It May Be April Fool’s Day, But Toxins in Baby Bath are No Joke

April 1st, 2009

It sounds incredible: probable human carcinogens like formaldehyde in children’s bubble bath. Yes, today is April Fool’s Day, but this is no joke. This is the sad reality of the state of our personal care products industry.

How did we get to this point? It’s a function of our regulatory system (or lack thereof as some might say). According to the non-profit Environmental Working Group, “The nation’s toxic chemical regulatory law, the Toxic Substances Control Act, is in drastic need of reform. Passed in 1976 and never amended since, TSCA is widely regarded as the weakest of all major environmental laws on the books today. When passed, the Act declared safe some 62,000 chemicals already on the market, even though there were little or no data to support this policy. Since that time another 20,000 chemicals have been put into commerce in the United States, also with little or no data to support their safety.”

And if this is news to you, you may be asking why you’re learning about this only now. The Campaign for Safe Cosmetics just last month released its “No More Toxic Tub” report, which included lab results showing that personal care products are commonly contaminated with formaldehyde or 1,4-dioxane – and, in many cases, both. According to the report, “These two chemicals, linked to cancer and skin allergies, are anything but safe and gentle and are completely unregulated in children’s bath products.”

But you know what? This isn’t new news. It may be new to you because perhaps you’re a new parent who is just for the first time paying careful attention to what goes into the bath water with your baby. But the fact is, you can find reports like this one about 1,4 dioxane and formaldehyde dating back to 2007 – and I imagine, even earlier. (Updated 4/3: Here’s a link reporting that in 1982, “the industry-funded Cosmetic Ingredient Review panel noted that the cosmetic industry was aware of the problem of 1,4-dioxane in cosmetics and was making an effort to reduce or remove the impurity.” )

The makers of these products claim they are completely safe and meet all government requirements. J&J’s products are bearing the bulk of the criticism from today’s Green Moms Carnival because of J&J’s ill-timed “Big Bubblin Stars” video campaign. But the fact is, J&J does meet all US requirements. Levels of formaldehyde in the J&J products are even below EU levels, which is significant because many American consumers try to follow EU standards for personal care products because they believe them to be safer than the US standards.

But the issue is not J&J’s products alone. Why? We are exposed to thousands of personal care products over our lifetimes. If each one of these products leaches trace amounts of potentially toxic chemicals into our bodies – as tests like the EWG’s “Body Burden” test have shown – then the effect is a cumulative one. And when you’re talking about infants, small children, and young people in their reproductive years, the potential effects are really unknown. We do know that chemicals have been linked to cancers. We do know that we’ve seen a marked decrease in fertility in this country and an increasing number of reproductive diseases. Are they connected to repeated chemical exposures from birth on? I agree with Dr. Philip P. Landrigan, Professor and Chair of the Children’s Environmental Health Center at New York’s Mount Sinai School of Medicine. He says, “Children are not simply ‘little adults’. They are uniquely vulnerable to toxic exposures in the environment. Exposures in early life can affect human health over the entire life span. We need to find definitive answers about the relationship between toxic chemicals and health so we can protect our children now and in the future.”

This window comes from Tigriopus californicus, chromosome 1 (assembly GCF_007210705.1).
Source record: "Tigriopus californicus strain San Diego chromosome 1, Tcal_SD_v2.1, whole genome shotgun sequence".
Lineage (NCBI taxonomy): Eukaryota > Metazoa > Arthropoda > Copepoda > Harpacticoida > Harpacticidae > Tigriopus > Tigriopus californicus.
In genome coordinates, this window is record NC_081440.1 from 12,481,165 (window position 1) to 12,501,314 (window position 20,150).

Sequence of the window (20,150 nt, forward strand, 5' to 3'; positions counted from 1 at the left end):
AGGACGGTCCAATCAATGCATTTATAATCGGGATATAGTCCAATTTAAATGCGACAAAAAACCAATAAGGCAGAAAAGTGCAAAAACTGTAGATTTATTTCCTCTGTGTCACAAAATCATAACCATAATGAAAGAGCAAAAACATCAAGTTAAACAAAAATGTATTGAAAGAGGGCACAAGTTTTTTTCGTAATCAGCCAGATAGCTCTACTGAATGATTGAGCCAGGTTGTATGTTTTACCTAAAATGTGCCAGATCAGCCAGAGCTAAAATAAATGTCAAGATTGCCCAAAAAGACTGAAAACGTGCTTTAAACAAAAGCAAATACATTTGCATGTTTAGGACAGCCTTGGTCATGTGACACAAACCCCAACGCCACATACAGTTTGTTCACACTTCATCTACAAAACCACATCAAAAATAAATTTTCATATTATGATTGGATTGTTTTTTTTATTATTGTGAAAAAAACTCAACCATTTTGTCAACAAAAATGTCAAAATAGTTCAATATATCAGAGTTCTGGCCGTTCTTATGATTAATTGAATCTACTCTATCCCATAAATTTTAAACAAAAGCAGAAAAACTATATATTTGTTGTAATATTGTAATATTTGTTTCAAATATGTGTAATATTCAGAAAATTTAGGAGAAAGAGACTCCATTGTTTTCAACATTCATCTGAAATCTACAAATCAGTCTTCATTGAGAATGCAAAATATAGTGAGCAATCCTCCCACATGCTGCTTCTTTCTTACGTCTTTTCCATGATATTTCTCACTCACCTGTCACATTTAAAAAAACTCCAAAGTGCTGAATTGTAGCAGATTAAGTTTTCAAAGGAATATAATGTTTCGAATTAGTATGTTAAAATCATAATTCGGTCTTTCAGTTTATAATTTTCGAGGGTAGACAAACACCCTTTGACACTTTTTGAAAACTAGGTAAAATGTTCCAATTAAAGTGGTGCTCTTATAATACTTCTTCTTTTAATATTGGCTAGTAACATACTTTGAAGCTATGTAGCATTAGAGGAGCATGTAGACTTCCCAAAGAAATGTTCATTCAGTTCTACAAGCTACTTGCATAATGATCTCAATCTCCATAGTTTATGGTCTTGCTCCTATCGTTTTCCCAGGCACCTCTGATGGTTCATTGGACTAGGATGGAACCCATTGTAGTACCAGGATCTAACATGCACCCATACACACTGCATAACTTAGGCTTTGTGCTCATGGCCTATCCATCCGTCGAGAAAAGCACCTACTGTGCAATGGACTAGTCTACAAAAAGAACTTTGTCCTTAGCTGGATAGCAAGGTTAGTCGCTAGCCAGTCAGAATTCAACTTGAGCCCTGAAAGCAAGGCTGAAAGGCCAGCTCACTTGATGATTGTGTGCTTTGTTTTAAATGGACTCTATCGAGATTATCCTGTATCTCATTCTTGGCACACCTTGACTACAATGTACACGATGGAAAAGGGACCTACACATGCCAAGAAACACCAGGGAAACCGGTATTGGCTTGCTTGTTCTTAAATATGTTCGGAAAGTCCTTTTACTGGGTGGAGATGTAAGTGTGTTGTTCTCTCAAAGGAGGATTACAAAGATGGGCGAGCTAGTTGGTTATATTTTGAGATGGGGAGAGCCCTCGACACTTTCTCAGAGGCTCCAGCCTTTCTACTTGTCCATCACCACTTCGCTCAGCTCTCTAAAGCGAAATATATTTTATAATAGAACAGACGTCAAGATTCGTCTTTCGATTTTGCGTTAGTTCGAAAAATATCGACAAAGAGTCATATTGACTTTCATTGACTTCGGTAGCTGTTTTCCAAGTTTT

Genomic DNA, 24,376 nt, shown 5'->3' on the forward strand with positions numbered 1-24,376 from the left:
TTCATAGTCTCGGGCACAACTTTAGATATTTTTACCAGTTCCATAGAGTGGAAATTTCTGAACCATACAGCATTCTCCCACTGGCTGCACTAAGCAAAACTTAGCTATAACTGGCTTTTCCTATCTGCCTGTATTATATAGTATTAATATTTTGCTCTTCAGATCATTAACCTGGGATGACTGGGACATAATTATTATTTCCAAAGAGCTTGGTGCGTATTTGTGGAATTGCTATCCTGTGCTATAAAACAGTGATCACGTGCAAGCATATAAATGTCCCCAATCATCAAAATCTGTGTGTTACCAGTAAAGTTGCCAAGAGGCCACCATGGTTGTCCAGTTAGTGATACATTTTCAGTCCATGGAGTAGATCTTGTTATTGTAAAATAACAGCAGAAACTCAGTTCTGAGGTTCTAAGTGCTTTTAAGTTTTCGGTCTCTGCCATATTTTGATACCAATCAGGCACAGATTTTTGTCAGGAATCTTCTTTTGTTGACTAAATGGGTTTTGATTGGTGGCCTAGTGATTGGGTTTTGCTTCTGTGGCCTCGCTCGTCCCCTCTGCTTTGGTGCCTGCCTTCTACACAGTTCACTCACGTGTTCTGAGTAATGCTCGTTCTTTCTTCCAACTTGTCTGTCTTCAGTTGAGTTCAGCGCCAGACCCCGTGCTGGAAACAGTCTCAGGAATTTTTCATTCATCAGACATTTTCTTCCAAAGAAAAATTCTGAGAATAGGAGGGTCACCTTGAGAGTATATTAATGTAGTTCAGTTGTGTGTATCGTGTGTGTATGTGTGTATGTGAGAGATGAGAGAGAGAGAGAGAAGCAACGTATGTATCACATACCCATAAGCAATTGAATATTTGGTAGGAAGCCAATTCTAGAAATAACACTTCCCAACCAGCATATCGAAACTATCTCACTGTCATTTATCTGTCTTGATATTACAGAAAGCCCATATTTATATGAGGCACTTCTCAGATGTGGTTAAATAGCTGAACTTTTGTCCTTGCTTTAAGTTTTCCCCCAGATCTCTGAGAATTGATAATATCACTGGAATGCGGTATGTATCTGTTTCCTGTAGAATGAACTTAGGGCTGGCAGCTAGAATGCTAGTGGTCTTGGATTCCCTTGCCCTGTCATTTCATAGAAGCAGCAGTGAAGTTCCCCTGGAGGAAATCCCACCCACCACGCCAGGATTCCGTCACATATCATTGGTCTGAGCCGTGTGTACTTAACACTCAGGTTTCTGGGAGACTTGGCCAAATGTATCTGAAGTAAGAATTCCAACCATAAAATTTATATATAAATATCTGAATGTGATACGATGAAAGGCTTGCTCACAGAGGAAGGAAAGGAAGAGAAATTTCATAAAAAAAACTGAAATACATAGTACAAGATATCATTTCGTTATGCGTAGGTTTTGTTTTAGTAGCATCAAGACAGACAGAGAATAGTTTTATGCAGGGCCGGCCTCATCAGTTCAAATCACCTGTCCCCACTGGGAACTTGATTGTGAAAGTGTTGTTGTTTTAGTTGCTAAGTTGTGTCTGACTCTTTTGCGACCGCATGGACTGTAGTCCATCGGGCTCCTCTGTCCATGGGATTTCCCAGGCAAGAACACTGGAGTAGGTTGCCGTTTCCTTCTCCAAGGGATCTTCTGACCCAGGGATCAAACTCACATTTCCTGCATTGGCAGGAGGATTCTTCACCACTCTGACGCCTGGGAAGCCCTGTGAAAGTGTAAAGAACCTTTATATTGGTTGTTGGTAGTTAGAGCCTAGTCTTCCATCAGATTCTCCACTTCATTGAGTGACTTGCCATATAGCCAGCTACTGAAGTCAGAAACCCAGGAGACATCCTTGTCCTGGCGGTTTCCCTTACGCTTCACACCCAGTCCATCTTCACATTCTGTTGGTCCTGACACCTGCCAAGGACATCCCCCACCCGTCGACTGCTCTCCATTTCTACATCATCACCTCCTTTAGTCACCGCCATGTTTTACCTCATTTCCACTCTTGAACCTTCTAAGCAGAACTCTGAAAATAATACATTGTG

In response to past criticism, J&J’s spokesperson Iris Grossman has said, “It’s important to stress that all our products are within the FDA limits.” But that’s just the problem. Are the FDA limits appropriate? Unfortunately, one of the legacies left us by the Bush Administration is the public’s fundamental distrust of our regulatory system. The public has just been burned too many times by lax oversight. Look at our financial markets. The SEC claims it wasn’t aware of the extensive use of derivatives in our secondary markets. Heck, I remember learning about derivatives way back in ’97 when I was at Georgetown’s Business School. No, I didn’t understand them, but I still remember scribbling this note: Derivatives: Stay Away!!! Then there’s the sad state of our food safety oversight. How many more people will have to die of salmonella before we get that under control? What about the lead in children’s toys? I shouldn’t have to cart my toys over to The Smart Mama for a thorough lead inspection.